Thrust painting seen in the hallway prior to removalMural of the Champlain Thrust geologic feature painted by Raymond Pease in 1934 was discovered in Perkins Building during the College Engineering Building 2019 renovation.

Geologists typically get excited about features that are millions of years old, or at least thousands, but rarely decades old. . . until now.


During the May 2019 renovation of the University of Vermont Perkins Building, a constrution crew-member discovered a painting of a Vermont geologic treasure behind a hallway wall. He carefully removed the false wall to expose a 1934 mural of the Champlain Thrust by Burlington-born artist Raymond S. Pease, 1908-1990. The Perkins Building had been the home of the UVM Geology Department and the Perkins Museum of Geology until 2004 when the Department and the Museum moved to Delehanty Hall on UVM's Trinity Campus.

A letter written by former Perkins Musuem of Geology curator, 1990-1993, Jeff L. Howe, was concealed behind the wall with the mural, and provided insight into the story of the hidden painting.  "Our original goal during the 1991-93 museum renovation was to transfer this painting over to the north wall, but upon taking the wooden frame down we discovered that someone had glued the entire canvas to the wall. Why this was done, . . ."  Full Howe letter (PDF)

Art conservator, Emily Phillips, of Phillips ART Conservation, put a protective covering on the 85 year old painting, carefully removed the 9'x 6' canvas from the wall and rolled it onto a custom-made spool, then delivered the painting to the Geology Department, where it awaits restoration and ultimately installation in the Perkins Museum of Geology in Delehanty Hall once funding is available.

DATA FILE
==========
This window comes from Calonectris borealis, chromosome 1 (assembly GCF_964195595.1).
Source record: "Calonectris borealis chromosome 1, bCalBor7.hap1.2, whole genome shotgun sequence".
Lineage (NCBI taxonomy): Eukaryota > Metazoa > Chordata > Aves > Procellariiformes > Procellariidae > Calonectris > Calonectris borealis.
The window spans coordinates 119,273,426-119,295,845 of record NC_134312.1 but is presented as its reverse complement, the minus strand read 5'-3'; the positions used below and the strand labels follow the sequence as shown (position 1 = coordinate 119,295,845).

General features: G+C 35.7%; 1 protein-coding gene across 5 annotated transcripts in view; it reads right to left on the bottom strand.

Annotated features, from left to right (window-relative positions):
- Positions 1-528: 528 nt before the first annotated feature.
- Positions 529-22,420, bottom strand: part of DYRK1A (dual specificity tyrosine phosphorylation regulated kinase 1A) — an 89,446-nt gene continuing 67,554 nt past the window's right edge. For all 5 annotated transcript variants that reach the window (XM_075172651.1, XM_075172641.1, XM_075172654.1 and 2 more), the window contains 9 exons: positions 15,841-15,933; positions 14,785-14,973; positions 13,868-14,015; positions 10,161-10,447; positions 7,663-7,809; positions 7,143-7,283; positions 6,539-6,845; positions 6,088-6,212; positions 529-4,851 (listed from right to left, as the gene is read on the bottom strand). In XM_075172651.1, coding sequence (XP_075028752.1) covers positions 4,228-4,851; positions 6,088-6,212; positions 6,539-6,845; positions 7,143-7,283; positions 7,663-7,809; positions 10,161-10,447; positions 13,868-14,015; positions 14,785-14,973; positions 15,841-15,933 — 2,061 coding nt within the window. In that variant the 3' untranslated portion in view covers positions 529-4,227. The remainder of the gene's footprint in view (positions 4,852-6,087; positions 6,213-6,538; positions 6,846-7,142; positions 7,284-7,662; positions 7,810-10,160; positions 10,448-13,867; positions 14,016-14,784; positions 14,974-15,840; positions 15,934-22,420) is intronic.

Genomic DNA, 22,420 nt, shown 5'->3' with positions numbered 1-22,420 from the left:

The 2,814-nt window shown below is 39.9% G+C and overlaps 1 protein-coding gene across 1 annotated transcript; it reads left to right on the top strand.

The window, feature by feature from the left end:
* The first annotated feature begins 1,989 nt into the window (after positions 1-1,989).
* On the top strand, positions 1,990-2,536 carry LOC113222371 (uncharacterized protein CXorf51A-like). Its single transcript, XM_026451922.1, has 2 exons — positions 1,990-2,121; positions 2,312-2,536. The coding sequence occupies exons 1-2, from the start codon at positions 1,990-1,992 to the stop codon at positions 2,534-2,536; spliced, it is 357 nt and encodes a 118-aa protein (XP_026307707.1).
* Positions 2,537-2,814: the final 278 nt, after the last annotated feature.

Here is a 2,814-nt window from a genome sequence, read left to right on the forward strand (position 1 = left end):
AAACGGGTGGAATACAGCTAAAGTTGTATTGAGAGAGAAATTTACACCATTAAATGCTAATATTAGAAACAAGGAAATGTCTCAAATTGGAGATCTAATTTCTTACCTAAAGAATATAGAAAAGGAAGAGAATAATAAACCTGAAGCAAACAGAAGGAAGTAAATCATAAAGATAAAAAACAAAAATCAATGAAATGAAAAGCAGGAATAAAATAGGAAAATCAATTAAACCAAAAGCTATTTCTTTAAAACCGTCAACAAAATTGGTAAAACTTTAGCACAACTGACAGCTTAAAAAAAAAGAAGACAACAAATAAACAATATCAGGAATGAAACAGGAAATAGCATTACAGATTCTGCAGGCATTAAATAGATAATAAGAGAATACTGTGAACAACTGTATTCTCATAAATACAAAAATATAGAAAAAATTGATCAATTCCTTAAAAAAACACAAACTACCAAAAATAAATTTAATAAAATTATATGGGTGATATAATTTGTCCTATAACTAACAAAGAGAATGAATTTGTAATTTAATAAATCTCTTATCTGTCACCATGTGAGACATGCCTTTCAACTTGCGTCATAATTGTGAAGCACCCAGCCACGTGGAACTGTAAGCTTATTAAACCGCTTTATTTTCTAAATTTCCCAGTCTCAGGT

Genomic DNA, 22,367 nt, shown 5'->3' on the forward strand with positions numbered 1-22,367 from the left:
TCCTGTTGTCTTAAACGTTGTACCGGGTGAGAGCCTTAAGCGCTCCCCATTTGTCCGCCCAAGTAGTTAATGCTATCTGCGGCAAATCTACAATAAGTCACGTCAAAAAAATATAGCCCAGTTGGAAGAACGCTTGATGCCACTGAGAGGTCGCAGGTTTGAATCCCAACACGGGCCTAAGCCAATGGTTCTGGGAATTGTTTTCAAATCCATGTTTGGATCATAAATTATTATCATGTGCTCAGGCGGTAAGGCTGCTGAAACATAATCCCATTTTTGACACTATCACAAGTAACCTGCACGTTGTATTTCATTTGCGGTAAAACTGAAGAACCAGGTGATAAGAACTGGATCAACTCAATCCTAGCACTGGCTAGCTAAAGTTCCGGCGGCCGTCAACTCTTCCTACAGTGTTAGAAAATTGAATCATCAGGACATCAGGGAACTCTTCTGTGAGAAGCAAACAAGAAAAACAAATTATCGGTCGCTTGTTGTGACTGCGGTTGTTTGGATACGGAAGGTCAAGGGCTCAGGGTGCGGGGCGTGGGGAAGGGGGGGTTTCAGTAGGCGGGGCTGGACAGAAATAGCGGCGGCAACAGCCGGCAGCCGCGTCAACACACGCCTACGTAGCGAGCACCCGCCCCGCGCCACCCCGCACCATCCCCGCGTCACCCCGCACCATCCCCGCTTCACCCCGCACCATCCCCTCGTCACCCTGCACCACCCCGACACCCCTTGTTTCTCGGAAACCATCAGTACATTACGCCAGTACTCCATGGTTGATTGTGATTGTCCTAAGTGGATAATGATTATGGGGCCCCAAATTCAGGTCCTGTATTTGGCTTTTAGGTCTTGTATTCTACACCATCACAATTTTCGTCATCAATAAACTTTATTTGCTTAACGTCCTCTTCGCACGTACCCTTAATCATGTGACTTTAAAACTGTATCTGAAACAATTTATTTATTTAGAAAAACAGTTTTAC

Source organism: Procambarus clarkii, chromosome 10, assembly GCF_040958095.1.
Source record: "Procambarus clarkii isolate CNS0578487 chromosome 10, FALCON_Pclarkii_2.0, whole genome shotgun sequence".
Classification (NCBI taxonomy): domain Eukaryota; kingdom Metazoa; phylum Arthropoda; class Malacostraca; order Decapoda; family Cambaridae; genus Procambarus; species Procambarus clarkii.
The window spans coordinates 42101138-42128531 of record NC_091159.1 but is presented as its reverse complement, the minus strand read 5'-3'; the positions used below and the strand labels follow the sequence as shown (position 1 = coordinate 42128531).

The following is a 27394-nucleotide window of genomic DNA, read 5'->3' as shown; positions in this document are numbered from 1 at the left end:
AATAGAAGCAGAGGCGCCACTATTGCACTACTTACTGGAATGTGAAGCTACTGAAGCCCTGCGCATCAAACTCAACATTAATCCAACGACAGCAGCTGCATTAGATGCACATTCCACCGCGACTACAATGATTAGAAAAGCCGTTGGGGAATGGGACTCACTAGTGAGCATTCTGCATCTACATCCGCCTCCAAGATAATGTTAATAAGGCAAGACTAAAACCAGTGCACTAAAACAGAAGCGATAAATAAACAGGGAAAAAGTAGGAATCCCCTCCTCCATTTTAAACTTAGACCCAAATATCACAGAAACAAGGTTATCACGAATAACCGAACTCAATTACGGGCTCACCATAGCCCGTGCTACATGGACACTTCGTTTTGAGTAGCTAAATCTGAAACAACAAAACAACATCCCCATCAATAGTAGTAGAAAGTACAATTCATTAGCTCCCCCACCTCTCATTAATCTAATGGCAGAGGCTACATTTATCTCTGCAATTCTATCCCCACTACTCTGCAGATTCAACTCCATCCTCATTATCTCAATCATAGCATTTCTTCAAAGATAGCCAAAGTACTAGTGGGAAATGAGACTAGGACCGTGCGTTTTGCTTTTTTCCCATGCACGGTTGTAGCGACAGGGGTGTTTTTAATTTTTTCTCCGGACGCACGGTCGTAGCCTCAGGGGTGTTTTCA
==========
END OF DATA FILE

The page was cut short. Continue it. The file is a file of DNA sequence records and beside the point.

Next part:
The discovery leads to another mystery: where are the side panels of the triptych? Devin Coleman, State Architectural Historian of the Vermont Division of Historic Preservation, says," As noted in the letter, this painting was executed for the geology exhibit at the Fleming Museum. It was originally part of a triptych, with a panel on the left depicting Samuel de Champlain and a panel on the right depicting missionaries. There is a 1934 article about the project with a photo of the triptych. I wonder what became of the side panels?"

Where indeed? However, we now know where the center panel lives.

Coleman also notes, "What’s really interesting is that this is an early example of a New Deal art project. More research needs to be done to identify the specific agency that paid for the work, but it was most likely the Public Works Administration (PWA)."


Two New and Interesting Geological Exhibits Secured For Fleming Museum, Burlington Free Press, August 1934

Rock Point Overthrust to Be Portrayed Burlington Free Press 1934

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